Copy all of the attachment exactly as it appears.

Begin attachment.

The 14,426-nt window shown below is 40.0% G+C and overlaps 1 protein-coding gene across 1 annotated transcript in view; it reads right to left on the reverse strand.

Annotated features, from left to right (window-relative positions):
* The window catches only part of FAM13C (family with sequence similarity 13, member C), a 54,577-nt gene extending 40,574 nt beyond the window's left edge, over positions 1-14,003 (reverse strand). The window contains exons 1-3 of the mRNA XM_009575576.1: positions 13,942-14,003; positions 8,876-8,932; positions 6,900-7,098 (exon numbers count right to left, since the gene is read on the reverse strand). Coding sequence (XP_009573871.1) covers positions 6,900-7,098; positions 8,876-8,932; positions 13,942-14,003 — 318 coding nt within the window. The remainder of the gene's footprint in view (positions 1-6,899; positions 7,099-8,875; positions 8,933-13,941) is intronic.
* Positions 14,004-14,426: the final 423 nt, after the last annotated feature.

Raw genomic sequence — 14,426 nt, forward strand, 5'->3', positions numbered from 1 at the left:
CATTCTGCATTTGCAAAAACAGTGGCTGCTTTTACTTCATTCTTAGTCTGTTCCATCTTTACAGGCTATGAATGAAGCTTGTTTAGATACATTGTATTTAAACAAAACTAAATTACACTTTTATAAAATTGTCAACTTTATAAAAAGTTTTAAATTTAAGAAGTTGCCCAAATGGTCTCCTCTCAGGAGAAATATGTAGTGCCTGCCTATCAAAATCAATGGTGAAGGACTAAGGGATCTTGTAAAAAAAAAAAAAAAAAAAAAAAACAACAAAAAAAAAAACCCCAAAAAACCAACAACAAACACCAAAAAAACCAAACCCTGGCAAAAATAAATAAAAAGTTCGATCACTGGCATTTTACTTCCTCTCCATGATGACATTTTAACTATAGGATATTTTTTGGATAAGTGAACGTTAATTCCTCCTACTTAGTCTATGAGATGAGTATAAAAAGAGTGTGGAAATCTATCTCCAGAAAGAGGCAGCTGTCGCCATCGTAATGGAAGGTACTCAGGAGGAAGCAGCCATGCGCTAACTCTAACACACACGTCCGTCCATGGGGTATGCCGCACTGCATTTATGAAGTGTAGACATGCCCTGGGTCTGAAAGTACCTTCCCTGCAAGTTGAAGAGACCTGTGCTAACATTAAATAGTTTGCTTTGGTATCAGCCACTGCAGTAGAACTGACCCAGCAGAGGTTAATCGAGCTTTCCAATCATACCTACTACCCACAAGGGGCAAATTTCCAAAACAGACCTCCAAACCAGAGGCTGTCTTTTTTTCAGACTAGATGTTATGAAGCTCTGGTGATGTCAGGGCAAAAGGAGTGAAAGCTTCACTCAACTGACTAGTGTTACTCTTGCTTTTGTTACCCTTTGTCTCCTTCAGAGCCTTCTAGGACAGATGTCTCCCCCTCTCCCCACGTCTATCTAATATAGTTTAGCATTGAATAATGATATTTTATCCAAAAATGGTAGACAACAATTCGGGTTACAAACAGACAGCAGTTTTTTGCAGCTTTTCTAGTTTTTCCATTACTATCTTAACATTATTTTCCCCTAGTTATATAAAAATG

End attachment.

The 14,426-nt window shown below is 40.0% G+C and overlaps 1 protein-coding gene across 1 annotated transcript in view; it reads right to left on the reverse strand.

Annotated features, from left to right (window-relative positions):
* The window catches only part of FAM13C (family with sequence similarity 13, member C), a 54,577-nt gene extending 40,574 nt beyond the window's left edge, over positions 1-14,003 (reverse strand). The window contains exons 1-3 of the mRNA XM_009575576.1: positions 13,942-14,003; positions 8,876-8,932; positions 6,900-7,098 (exon numbers count right to left, since the gene is read on the reverse strand). Coding sequence (XP_009573871.1) covers positions 6,900-7,098; positions 8,876-8,932; positions 13,942-14,003 — 318 coding nt within the window. The remainder of the gene's footprint in view (positions 1-6,899; positions 7,099-8,875; positions 8,933-13,941) is intronic.
* Positions 14,004-14,426: the final 423 nt, after the last annotated feature.

Raw genomic sequence — 14,426 nt, forward strand, 5'->3', positions numbered from 1 at the left:
CATTCTGCATTTGCAAAAACAGTGGCTGCTTTTACTTCATTCTTAGTCTGTTCCATCTTTACAGGCTATGAATGAAGCTTGTTTAGATACATTGTATTTAAACAAAACTAAATTACACTTTTATAAAATTGTCAACTTTATAAAAAGTTTTAAATTTAAGAAGTTGCCCAAATGGTCTCCTCTCAGGAGAAATATGTAGTGCCTGCCTATCAAAATCAATGGTGAAGGACTAAGGGATCTTGTAAAAAAAAAAAAAAAAAAAAAAAACAACAAAAAAAAAAACCCCAAAAAACCAACAACAAACACCAAAAAAACCAAACCCTGGCAAAAATAAATAAAAAGTTCGATCACTGGCATTTTACTTCCTCTCCATGATGACATTTTAACTATAGGATATTTTTTGGATAAGTGAACGTTAATTCCTCCTACTTAGTCTATGAGATGAGTATAAAAAGAGTGTGGAAATCTATCTCCAGAAAGAGGCAGCTGTCGCCATCGTAATGGAAGGTACTCAGGAGGAAGCAGCCATGCGCTAACTCTAACACACACGTCCGTCCATGGGGTATGCCGCACTGCATTTATGAAGTGTAGACATGCCCTGGGTCTGAAAGTACCTTCCCTGCAAGTTGAAGAGACCTGTGCTAACATTAAATAGTTTGCTTTGGTATCAGCCACTGCAGTAGAACTGACCCAGCAGAGGTTAATCGAGCTTTCCAATCATACCTACTACCCACAAGGGGCAAATTTCCAAAACAGACCTCCAAACCAGAGGCTGTCTTTTTTTCAGACTAGATGTTATGAAGCTCTGGTGATGTCAGGGCAAAAGGAGTGAAAGCTTCACTCAACTGACTAGTGTTACTCTTGCTTTTGTTACCCTTTGTCTCCTTCAGAGCCTTCTAGGACAGATGTCTCCCCCTCTCCCCACGTCTATCTAATATAGTTTAGCATTGAATAATGATATTTTATCCAAAAATGGTAGACAACAATTCGGGTTACAAACAGACAGCAGTTTTTTGCAGCTTTTCTAGTTTTTCCATTACTATCTTAACATTATTTTCCCCTAGTTATATAAAAATG